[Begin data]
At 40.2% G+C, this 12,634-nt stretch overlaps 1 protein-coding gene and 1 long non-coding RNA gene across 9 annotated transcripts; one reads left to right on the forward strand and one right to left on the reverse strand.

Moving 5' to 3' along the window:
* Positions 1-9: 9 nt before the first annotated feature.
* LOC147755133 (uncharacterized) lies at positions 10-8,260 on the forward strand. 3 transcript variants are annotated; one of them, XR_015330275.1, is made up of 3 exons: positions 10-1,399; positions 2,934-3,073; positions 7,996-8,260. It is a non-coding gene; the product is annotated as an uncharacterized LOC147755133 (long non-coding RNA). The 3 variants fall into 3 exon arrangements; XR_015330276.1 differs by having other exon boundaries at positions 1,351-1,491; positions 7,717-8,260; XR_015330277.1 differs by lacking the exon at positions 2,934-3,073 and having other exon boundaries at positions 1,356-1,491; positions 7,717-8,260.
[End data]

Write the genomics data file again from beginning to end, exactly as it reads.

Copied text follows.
At 40.2% G+C, this 12,634-nt stretch overlaps 1 protein-coding gene and 1 long non-coding RNA gene across 9 annotated transcripts; one reads left to right on the forward strand and one right to left on the reverse strand.

Moving 5' to 3' along the window:
* Positions 1-9: 9 nt before the first annotated feature.
* LOC147755133 (uncharacterized) lies at positions 10-8,260 on the forward strand. 3 transcript variants are annotated; one of them, XR_015330275.1, is made up of 3 exons: positions 10-1,399; positions 2,934-3,073; positions 7,996-8,260. It is a non-coding gene; the product is annotated as an uncharacterized LOC147755133 (long non-coding RNA). The 3 variants fall into 3 exon arrangements; XR_015330276.1 differs by having other exon boundaries at positions 1,351-1,491; positions 7,717-8,260; XR_015330277.1 differs by lacking the exon at positions 2,934-3,073 and having other exon boundaries at positions 1,356-1,491; positions 7,717-8,260.